After a brief session on the assessment conveyor belt the head psychiatrist will pop in and based on his colleagues observations declare what the problem appears to be, how the long-term nature of my illness makes everything very complex and how we might address those issues. It usually involves a change of medication (with no support regarding the often debilitating side effects) and / or a list of therapies I could have. Could being the operative word. Show any interest in aforementioned therapies and the excuses come flooding out. Waiting lists months but usually years long, staff shortages, a CBT system not set up for those with different needs such as mine (there’s no 6 week short, sharp, cost effective fix for complex chronic mental health issues) or the suggestion of private therapy which, if you can’t keep down a full time job, are living on universal credit or have been sanctioned because of your continuing mental health issues, you can never afford. And then you leave. Triggered, depressed, despondent, despairing. But with leaflets. Always leaflets. You can never have enough of their useless sodding leaflets.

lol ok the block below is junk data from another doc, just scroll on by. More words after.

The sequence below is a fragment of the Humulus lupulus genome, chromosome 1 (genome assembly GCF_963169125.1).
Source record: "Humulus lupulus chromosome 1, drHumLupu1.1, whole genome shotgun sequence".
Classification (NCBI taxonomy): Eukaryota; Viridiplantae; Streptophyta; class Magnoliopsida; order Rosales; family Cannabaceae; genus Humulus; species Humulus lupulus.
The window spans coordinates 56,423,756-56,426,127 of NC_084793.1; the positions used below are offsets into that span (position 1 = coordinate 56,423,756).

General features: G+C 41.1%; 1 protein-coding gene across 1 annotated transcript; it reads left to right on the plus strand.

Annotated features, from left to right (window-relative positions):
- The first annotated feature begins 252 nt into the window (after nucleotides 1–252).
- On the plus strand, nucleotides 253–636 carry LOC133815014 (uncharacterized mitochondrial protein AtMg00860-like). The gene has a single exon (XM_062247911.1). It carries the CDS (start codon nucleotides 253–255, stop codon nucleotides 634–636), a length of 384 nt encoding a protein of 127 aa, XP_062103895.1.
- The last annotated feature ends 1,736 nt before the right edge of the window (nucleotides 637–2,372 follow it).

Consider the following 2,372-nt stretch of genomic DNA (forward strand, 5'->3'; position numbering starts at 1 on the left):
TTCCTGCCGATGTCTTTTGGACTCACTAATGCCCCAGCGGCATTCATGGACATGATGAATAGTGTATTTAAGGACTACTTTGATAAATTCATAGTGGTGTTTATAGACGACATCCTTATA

And then if your unlucky and the bloody leaflets get to you or the utter despair becomes life threatening as you realise you’d would have had more luck accessing care if you had a terminal illness (thoughts I’m not proud of), you get to try out the NHS mental health emergency care provisions. A police cell if you are being a danger to self or others, a service unsuited to either patient or officers but increasingly being relied upon across the UK. Or you can visit your local A&E department, your struggling, overcrowded, underfunded, understaffed A&E department, never meant to be the first port of call for a mental health emergency and never under so much strain as record numbers of people like me, young and old, arrive at their doors suicidal. Only to be greeted by overstretched psychiatric registrars and the ubiquitous box of NHS tissues. Naturally. Austerity seems to have missed those beauties.